kids reading 009 by Weekly Advertiser

Global Pop-up Trend

The Wimmera is at the forefront of a global ‘Pop-Up’ trend with the creation of Pop-Up libraries across the region. The first Pop-Up library in Horsham is located at Wimmera Uniting Care’s Early Parenting Centre in Darlot St.

Pop-Up libraries take books to the people. They will be located in places where families go, including playgroups, shops, Maternal and Child Health centres and waiting rooms. Children and families can take a book, enjoy reading it and then return it to any Pop-Up library in the town.
The books for the Pop-Up libraries were donated by Horsham and district residents through a Let’s Read book drive. The book drive was suggested by Horsham Rural City Councillor, Robin Barber. Donation bins were set up by the shire at the shire offices, Horsham library and the Horsham Plaza. More than 740 children’s books were donated. Another 200 books were purchased from the recent Horsham College book fair. The Wimmera Southern Mallee LLEN has sorted and branded the books and set up the Pop-Up library tubs for use throughout the shire.
The first Pop-Up libraries were successfully set up in Warracknabeal early in 2015 by the Warracknabeal Oral Reading Development Strategy (WORDS) group. The Wimmera wide Pop- up libraries are an initiative of the Let’s Read programs set up in the Hindmarsh, Horsham, West Wimmera and Yarriambiack Shires.
Coordinator at the Early Parenting Centre Wendy Brown said “This will be great for our families. We read books to the children every day and they will now be able to take their favourite book home to read. Reading and talking to children is really important for their development.”
The Pop-Up libraries will ensure that all families have access to a wide range of books. They will also increase the community’s awareness of the importance of reading daily to children.
The Let’s Read program provides families with a Let’s Read bag at 4 different child age points. The bag contains a new book, a ‘read aloud’ DVD, a reading tips sheet, a recommended book list and a Library flyer. Families receive the resources and support from Maternal and Child Health Nurses for their children at 4 months, 12 months, 18 months and 3 ½ years.
Let’s Read is an early years literacy program designed to support families to read to their children from birth to improve their language and literacy development. The program was developed by the Centre for Community Child Health at the Royal Children’s Hospital Melbourne. The Murdoch Children’s Research Institute and The Smith Family have partnered to implement Let’s Read with communities across Australia.
Pop Up libraries will be progressively rolled out to Wimmera Southern Mallee communities in the new year. It is an exciting initiative that will see thousands of books made available to all families in the region. This initiative will encourage families to join their local library and access the wide range of books, DVDs, CDs and online resources available at no cost.

Portrait of smart girl reading book in library

Talk for Success

When my children were little, they were full of questions. What’s that? Why is the sky blue? Why do dogs bark? Where is Grandma? As they got older the questions got harder. What is electricity? How does a car work? And harder. How big is the universe? If something is watertight is it also airtight? Is it possible to go back in time? Thank goodness for Google.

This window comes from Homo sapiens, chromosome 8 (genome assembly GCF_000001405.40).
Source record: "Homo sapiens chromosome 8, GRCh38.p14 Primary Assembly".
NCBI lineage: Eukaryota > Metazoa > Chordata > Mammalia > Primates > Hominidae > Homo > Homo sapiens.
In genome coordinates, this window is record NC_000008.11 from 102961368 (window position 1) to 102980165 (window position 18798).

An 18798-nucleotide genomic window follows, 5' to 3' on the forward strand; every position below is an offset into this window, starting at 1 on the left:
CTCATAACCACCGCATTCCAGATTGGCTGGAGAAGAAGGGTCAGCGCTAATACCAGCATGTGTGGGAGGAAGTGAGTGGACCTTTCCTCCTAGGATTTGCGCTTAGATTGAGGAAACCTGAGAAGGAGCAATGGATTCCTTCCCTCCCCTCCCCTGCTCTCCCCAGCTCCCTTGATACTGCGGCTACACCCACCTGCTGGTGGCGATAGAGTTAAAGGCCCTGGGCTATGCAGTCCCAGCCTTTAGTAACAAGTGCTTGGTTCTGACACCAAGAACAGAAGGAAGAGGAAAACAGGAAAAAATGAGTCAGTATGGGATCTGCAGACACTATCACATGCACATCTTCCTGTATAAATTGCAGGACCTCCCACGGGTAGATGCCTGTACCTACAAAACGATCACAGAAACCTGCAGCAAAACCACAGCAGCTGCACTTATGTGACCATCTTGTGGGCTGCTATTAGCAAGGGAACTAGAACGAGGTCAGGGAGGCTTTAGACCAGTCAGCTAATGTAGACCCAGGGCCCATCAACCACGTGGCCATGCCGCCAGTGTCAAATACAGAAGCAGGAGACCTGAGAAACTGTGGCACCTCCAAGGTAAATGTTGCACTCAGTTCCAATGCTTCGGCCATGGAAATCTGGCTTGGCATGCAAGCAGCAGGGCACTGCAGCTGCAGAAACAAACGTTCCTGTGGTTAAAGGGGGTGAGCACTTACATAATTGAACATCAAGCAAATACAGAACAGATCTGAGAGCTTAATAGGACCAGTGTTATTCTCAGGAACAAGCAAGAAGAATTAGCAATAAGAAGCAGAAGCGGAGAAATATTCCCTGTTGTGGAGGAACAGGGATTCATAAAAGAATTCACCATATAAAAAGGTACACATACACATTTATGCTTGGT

Most of us get a bit frustrated by children’s constant questions and curiosity. This is how they learn and they are asking you because they love and trust you. Speaking and listening to your children is an important way to help your kid’s language and literacy development. As you children learn how to talk, their brains are making billions of connections which also support the development of their literacy skills.

I didn’t fully realise how important language is to literacy development until I attended a recent presentation at Warracknabeal Primary School by Rosy Wallis. Rosy now lives in Nhill and is a former student of Warracknabeal primary and secondary schools. Rosy has spent much of her working life teaching literacy to children and has completed extensive post graduate study on literacy and language development.

Rosy spoke about a recent project that she undertook as part of her research. Rosy’s thesis was about Oral Language in the ‘Everyday Life’ of Young Rural Children. The key messages from the presentation were that families need to talk to their children about a wide range of subjects and, importantly, listen and respond to their questions. Introducing new words and extending children’s vocabulary are essential for literacy development and good performance at school.

By talking, listening and reading to your children you are helping them to reach their full potential. Children are born ready to learn and the best learning occurs early in life. Parents are children’s first and most important teachers.

Reading with young children is the single most important activity that you can undertake to develop a child’s future reading and writing skills.

The experiences your child has in their early years set the foundation for lifelong learning, behavior, and health. Everything you do with your baby shapes their brain and their capacity to learn and to get along with others.

Building strong reading skills starts very early in life. Kids who are read to from birth, will do much better in reading and this helps them to succeed at school. Children who read well do better in education, and this leads to getting a good job, higher pay and having a good life. Kids who read succeed.